The ethics of research : Part 4 : Safeguarding the scientist, protecting the participants

Access full-text article here

Tags:

Peer-Reviewed Research
  • SDG 12
  • SDG 3
  • Abstract:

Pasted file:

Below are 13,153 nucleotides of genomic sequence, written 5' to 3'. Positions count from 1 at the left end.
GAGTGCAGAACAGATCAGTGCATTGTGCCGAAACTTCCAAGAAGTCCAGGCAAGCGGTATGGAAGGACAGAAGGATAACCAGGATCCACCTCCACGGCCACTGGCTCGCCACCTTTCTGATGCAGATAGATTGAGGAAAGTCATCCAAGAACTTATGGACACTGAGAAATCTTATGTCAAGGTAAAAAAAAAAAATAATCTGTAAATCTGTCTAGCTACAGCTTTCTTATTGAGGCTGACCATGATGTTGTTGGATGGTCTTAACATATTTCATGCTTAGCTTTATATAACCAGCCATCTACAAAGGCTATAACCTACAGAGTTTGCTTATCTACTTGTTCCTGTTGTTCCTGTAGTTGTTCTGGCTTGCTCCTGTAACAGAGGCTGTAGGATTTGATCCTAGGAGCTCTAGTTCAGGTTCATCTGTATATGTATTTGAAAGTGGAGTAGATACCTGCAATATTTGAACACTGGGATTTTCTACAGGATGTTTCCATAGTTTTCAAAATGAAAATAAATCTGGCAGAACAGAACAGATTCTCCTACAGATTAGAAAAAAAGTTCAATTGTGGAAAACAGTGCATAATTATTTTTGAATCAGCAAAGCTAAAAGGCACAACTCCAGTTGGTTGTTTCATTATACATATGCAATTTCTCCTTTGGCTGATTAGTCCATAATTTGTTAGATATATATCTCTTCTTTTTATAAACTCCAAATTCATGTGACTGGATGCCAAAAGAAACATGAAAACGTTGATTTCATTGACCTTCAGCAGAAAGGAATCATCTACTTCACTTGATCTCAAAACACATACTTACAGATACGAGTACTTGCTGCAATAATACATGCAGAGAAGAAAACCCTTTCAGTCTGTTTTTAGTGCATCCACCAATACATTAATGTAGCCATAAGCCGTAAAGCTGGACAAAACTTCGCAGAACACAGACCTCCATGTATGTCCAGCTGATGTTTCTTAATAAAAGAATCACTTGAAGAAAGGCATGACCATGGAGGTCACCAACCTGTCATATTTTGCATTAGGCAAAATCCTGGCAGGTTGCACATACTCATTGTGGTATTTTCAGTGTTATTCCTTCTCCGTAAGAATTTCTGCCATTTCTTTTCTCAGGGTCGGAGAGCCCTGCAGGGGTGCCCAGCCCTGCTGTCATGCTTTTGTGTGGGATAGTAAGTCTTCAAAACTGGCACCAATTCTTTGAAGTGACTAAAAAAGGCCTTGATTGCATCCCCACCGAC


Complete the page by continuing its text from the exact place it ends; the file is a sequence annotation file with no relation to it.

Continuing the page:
Traditionally, medicine has been governed by the principle of Primum non nocere - “first do no harm”, which implies both doing good and avoiding doing harm. However, in medical research, this approach is far too simplistic. Today we need also to be attuned to the vast domain of related ethical issues. In ethics, as indeed in English, many terms and concepts are clearly confusing. They may seem similar, yet be different: is petrol flammable, or inflammable? Others question logic, dishonest and honest, so why not diseased and eased (instead of healthy)? Many terms are also highly debatable; if someone sets out to fail and actually succeeds, is that a success or a failure? This paper will explore some basic principles of medical ethics and then relate them to scientific research in terms of study design. These principles give guidance for the protection and safeguarding of researchers, participants (specifically dental patients), and the community.